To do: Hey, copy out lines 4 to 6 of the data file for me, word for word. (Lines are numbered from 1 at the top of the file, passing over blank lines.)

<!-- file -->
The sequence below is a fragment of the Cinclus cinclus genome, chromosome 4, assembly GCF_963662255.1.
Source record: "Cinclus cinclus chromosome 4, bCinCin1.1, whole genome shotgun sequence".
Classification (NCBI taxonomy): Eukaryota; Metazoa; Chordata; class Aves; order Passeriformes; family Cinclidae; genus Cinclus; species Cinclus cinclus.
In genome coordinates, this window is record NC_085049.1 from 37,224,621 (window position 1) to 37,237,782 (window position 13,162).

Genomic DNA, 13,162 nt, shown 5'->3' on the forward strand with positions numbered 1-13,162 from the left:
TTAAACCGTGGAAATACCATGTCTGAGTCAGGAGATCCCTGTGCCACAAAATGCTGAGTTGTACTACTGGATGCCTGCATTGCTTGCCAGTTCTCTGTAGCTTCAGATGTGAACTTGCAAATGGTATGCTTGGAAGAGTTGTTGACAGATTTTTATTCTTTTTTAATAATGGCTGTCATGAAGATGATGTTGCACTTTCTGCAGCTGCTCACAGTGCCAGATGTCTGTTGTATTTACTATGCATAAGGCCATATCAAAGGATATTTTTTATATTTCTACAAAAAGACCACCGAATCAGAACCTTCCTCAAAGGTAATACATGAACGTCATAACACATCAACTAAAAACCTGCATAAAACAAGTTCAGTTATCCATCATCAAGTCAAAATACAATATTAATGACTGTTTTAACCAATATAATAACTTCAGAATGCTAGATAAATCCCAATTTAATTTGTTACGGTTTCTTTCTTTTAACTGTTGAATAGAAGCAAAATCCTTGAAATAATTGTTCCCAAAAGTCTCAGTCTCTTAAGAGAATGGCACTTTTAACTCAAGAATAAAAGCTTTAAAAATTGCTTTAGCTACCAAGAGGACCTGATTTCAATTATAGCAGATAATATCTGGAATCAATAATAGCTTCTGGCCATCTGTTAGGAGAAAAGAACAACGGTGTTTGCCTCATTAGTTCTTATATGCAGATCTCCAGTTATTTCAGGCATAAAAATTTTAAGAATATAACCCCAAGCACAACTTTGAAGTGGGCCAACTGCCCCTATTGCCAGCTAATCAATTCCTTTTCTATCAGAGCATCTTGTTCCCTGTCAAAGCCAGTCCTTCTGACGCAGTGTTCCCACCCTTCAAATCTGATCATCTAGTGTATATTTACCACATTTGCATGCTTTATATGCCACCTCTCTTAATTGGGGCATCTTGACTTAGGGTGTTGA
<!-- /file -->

In genome coordinates, this window is record NC_085049.1 from 37,224,621 (window position 1) to 37,237,782 (window position 13,162).

Genomic DNA, 13,162 nt, shown 5'->3' on the forward strand with positions numbered 1-13,162 from the left:
TTAAACCGTGGAAATACCATGTCTGAGTCAGGAGATCCCTGTGCCACAAAATGCTGAGTTGTACTACTGGATGCCTGCATTGCTTGCCAGTTCTCTGTAGCTTCAGATGTGAACTTGCAAATGGTATGCTTGGAAGAGTTGTTGACAGATTTTTATTCTTTTTTAATAATGGCTGTCATGAAGATGATGTTGCACTTTCTGCAGCTGCTCACAGTGCCAGATGTCTGTTGTATTTACTATGCATAAGGCCATATCAAAGGATATTTTTTATATTTCTACAAAAAGACCACCGAATCAGAACCTTCCTCAAAGGTAATACATGAACGTCATAACACATCAACTAAAAACCTGCATAAAACAAGTTCAGTTATCCATCATCAAGTCAAAATACAATATTAATGACTGTTTTAACCAATATAATAACTTCAGAATGCTAGATAAATCCCAATTTAATTTGTTACGGTTTCTTTCTTTTAACTGTTGAATAGAAGCAAAATCCTTGAAATAATTGTTCCCAAAAGTCTCAGTCTCTTAAGAGAATGGCACTTTTAACTCAAGAATAAAAGCTTTAAAAATTGCTTTAGCTACCAAGAGGACCTGATTTCAATTATAGCAGATAATATCTGGAATCAATAATAGCTTCTGGCCATCTGTTAGGAGAAAAGAACAACGGTGTTTGCCTCATTAGTTCTTATATGCAGATCTCCAGTTATTTCAGGCATAAAAATTTTAAGAATATAACCCCAAGCACAACTTTGAAGTGGGCCAACTGCCCCTATTGCCAGCTAATCAATTCCTTTTCTATCAGAGCATCTTGTTCCCTGTCAAAGCCAGTCCTTCTGACGCAGTGTTCCCACCCTTCAAATCTGATCATCTAGTGTATATTTACCACATTTGCATGCTTTATATGCCACCTCTCTTAATTGGGGCATCTTGACTTAGGGTGTTGA